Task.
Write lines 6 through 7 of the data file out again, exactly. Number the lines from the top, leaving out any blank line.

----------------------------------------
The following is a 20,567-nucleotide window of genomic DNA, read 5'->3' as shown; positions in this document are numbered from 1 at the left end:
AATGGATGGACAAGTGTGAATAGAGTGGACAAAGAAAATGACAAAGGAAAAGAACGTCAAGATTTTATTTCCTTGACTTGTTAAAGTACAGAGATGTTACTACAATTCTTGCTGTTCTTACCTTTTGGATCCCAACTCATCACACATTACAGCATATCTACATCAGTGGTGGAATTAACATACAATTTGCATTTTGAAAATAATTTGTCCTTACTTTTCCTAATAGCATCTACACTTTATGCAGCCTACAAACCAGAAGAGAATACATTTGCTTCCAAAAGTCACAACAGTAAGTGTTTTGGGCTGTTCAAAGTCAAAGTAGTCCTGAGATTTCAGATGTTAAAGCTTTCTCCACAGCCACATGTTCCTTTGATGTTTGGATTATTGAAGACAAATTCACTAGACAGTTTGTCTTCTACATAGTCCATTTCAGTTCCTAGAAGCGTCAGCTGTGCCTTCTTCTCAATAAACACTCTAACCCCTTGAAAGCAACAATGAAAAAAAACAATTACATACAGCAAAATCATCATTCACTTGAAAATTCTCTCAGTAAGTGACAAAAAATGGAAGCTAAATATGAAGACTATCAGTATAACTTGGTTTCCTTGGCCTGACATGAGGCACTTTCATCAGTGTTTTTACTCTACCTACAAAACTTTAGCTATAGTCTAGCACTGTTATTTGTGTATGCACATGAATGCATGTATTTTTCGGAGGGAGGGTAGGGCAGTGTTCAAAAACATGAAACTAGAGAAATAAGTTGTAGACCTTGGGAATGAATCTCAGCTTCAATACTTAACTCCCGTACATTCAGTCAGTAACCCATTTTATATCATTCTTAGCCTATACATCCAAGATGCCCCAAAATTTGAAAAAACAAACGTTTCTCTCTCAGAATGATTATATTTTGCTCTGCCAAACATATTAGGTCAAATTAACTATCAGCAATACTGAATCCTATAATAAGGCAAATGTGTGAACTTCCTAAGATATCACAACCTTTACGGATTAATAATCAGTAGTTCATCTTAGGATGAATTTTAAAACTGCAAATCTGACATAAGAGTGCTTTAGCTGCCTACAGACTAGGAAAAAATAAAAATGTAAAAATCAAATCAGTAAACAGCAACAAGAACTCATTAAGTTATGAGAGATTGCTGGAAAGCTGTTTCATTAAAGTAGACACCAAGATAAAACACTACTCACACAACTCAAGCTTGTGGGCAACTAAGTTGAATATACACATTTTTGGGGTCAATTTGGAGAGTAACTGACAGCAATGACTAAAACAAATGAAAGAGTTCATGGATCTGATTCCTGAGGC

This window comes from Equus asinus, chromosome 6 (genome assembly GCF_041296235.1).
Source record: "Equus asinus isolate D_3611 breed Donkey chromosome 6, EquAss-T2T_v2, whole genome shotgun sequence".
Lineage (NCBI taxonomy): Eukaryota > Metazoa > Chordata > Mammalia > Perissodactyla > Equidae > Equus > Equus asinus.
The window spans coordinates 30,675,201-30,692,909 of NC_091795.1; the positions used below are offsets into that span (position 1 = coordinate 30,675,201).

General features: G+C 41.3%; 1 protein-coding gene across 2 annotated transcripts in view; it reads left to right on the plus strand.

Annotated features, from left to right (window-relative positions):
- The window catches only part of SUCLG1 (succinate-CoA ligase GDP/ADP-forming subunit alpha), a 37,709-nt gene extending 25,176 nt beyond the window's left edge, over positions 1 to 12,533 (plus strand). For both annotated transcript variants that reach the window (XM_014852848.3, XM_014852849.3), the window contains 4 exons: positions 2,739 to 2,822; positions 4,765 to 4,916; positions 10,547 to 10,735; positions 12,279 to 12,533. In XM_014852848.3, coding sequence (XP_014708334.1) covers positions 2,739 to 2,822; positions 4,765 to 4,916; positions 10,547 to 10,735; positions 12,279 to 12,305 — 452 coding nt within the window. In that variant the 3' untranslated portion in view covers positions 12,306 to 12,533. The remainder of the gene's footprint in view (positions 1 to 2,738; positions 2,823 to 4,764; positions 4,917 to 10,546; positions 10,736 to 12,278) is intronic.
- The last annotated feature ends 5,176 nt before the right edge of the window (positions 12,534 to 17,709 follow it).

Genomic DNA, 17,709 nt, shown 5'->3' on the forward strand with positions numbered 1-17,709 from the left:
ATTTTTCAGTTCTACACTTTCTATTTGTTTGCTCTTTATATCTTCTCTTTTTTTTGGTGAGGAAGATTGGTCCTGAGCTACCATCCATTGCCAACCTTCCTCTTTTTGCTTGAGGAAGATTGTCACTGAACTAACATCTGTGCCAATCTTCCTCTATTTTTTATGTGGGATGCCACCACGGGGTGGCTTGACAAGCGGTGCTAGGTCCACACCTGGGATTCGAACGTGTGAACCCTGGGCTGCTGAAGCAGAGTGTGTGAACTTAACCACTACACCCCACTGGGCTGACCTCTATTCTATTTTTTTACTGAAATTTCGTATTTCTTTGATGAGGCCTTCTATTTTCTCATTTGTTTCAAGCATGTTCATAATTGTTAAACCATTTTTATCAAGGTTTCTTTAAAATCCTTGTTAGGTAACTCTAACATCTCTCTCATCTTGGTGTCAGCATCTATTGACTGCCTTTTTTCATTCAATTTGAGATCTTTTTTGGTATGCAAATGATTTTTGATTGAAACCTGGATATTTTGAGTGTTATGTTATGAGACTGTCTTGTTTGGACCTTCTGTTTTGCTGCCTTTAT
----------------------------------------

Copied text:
The window spans coordinates 30,675,201-30,692,909 of NC_091795.1; the positions used below are offsets into that span (position 1 = coordinate 30,675,201).

General features: G+C 41.3%; 1 protein-coding gene across 2 annotated transcripts in view; it reads left to right on the plus strand.